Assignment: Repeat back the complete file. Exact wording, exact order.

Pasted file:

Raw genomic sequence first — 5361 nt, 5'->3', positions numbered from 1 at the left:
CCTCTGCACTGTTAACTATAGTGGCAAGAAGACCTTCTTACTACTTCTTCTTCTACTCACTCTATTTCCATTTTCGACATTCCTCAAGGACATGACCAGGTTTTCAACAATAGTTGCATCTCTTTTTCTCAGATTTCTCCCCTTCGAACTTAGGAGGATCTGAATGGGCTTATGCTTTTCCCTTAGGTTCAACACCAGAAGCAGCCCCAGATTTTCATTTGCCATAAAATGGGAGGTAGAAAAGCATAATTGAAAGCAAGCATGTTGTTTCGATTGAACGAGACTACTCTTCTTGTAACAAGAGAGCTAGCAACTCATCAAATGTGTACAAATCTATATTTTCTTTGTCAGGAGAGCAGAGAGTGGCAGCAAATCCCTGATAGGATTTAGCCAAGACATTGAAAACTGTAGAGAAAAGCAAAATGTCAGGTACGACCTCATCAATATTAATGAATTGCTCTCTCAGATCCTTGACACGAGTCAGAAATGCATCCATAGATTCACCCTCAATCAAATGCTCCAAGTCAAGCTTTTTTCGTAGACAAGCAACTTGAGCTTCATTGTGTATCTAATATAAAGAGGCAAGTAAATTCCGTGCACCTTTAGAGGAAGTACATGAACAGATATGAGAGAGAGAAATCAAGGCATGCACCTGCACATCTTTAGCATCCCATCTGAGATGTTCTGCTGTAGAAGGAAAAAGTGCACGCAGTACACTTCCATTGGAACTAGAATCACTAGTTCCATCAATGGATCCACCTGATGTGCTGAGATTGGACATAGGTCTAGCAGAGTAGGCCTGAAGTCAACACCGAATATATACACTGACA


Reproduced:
Raw genomic sequence first — 5361 nt, 5'->3', positions numbered from 1 at the left:
CCTCTGCACTGTTAACTATAGTGGCAAGAAGACCTTCTTACTACTTCTTCTTCTACTCACTCTATTTCCATTTTCGACATTCCTCAAGGACATGACCAGGTTTTCAACAATAGTTGCATCTCTTTTTCTCAGATTTCTCCCCTTCGAACTTAGGAGGATCTGAATGGGCTTATGCTTTTCCCTTAGGTTCAACACCAGAAGCAGCCCCAGATTTTCATTTGCCATAAAATGGGAGGTAGAAAAGCATAATTGAAAGCAAGCATGTTGTTTCGATTGAACGAGACTACTCTTCTTGTAACAAGAGAGCTAGCAACTCATCAAATGTGTACAAATCTATATTTTCTTTGTCAGGAGAGCAGAGAGTGGCAGCAAATCCCTGATAGGATTTAGCCAAGACATTGAAAACTGTAGAGAAAAGCAAAATGTCAGGTACGACCTCATCAATATTAATGAATTGCTCTCTCAGATCCTTGACACGAGTCAGAAATGCATCCATAGATTCACCCTCAATCAAATGCTCCAAGTCAAGCTTTTTTCGTAGACAAGCAACTTGAGCTTCATTGTGTATCTAATATAAAGAGGCAAGTAAATTCCGTGCACCTTTAGAGGAAGTACATGAACAGATATGAGAGAGAGAAATCAAGGCATGCACCTGCACATCTTTAGCATCCCATCTGAGATGTTCTGCTGTAGAAGGAAAAAGTGCACGCAGTACACTTCCATTGGAACTAGAATCACTAGTTCCATCAATGGATCCACCTGATGTGCTGAGATTGGACATAGGTCTAGCAGAGTAGGCCTGAAGTCAACACCGAATATATACACTGACA